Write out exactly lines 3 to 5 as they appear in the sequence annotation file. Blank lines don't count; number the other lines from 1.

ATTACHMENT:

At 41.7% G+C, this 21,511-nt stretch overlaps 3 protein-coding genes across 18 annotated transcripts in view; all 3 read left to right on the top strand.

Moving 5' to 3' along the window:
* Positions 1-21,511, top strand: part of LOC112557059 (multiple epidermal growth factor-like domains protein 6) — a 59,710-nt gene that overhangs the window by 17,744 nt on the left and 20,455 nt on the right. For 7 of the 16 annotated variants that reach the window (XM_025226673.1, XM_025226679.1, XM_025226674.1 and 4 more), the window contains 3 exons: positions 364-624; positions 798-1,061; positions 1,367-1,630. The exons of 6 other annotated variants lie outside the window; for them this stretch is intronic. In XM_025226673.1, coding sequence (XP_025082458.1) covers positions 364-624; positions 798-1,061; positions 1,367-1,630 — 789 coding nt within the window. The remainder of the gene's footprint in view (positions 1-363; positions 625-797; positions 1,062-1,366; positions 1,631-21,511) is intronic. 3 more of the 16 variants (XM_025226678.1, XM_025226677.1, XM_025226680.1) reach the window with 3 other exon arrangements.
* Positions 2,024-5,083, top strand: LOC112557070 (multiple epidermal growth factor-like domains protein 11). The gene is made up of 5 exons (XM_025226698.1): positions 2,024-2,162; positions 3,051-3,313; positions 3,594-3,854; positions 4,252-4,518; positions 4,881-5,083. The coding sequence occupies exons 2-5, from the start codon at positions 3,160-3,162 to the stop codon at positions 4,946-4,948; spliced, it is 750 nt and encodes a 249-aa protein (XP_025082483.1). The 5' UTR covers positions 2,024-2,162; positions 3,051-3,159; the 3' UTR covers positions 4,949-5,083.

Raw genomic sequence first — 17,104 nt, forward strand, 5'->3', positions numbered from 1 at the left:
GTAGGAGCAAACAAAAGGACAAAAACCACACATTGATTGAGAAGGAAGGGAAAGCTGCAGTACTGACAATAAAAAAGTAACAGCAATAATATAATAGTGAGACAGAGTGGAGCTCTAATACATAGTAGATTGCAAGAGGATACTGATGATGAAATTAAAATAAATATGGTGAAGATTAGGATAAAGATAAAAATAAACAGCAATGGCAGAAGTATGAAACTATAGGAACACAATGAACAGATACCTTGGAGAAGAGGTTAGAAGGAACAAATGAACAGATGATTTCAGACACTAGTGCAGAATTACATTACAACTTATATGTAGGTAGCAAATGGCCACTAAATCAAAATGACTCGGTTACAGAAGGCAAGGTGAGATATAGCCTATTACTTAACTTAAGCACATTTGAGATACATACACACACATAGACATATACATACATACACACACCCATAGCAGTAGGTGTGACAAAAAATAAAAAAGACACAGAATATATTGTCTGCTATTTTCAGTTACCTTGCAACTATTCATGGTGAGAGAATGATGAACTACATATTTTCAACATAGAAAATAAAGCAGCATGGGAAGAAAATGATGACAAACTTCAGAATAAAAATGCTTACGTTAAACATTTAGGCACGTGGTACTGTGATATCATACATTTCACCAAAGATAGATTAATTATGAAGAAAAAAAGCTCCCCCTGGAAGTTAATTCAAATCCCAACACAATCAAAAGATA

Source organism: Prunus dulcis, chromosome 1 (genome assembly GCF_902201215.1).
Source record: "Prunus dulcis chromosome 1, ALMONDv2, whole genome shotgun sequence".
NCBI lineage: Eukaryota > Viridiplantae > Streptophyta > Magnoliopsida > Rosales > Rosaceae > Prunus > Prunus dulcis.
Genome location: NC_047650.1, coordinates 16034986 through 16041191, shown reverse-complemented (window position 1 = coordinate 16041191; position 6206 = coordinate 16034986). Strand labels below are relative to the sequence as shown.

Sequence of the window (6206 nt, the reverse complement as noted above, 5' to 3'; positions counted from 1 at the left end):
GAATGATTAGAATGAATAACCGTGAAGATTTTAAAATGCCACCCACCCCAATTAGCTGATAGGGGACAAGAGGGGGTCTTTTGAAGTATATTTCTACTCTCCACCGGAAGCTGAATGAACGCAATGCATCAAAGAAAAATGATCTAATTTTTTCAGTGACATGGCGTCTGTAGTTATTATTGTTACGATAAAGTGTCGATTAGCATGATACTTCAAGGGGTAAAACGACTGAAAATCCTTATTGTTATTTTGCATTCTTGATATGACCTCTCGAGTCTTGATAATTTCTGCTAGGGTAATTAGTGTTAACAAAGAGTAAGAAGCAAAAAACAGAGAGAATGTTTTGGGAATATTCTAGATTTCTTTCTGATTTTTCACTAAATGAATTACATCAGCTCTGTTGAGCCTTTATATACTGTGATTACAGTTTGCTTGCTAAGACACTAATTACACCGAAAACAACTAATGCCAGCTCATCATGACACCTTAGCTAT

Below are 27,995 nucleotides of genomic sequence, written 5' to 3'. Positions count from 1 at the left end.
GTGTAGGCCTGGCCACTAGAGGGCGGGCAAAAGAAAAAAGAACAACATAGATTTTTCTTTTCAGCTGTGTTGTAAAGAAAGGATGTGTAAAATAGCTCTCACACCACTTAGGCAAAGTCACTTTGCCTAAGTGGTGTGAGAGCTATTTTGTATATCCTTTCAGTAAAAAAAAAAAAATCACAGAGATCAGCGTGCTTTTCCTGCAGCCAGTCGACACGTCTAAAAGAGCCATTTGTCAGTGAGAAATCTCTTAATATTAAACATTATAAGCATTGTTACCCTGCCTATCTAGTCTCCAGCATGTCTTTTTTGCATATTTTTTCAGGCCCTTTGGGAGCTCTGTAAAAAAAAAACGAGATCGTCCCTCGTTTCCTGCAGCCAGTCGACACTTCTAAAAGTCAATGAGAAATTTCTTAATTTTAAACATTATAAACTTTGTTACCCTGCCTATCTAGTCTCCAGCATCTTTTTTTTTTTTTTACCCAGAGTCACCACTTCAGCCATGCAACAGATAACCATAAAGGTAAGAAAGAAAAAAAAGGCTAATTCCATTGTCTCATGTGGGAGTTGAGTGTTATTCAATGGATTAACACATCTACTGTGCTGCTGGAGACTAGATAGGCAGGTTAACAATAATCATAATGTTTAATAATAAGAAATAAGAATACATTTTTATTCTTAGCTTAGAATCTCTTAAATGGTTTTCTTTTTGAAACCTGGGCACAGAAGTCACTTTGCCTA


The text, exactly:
* Positions 1-21,511, top strand: part of LOC112557059 (multiple epidermal growth factor-like domains protein 6) — a 59,710-nt gene that overhangs the window by 17,744 nt on the left and 20,455 nt on the right. For 7 of the 16 annotated variants that reach the window (XM_025226673.1, XM_025226679.1, XM_025226674.1 and 4 more), the window contains 3 exons: positions 364-624; positions 798-1,061; positions 1,367-1,630. The exons of 6 other annotated variants lie outside the window; for them this stretch is intronic. In XM_025226673.1, coding sequence (XP_025082458.1) covers positions 364-624; positions 798-1,061; positions 1,367-1,630 — 789 coding nt within the window. The remainder of the gene's footprint in view (positions 1-363; positions 625-797; positions 1,062-1,366; positions 1,631-21,511) is intronic. 3 more of the 16 variants (XM_025226678.1, XM_025226677.1, XM_025226680.1) reach the window with 3 other exon arrangements.
* Positions 2,024-5,083, top strand: LOC112557070 (multiple epidermal growth factor-like domains protein 11). The gene is made up of 5 exons (XM_025226698.1): positions 2,024-2,162; positions 3,051-3,313; positions 3,594-3,854; positions 4,252-4,518; positions 4,881-5,083. The coding sequence occupies exons 2-5, from the start codon at positions 3,160-3,162 to the stop codon at positions 4,946-4,948; spliced, it is 750 nt and encodes a 249-aa protein (XP_025082483.1). The 5' UTR covers positions 2,024-2,162; positions 3,051-3,159; the 3' UTR covers positions 4,949-5,083.

Raw genomic sequence first — 17,104 nt, forward strand, 5'->3', positions numbered from 1 at the left: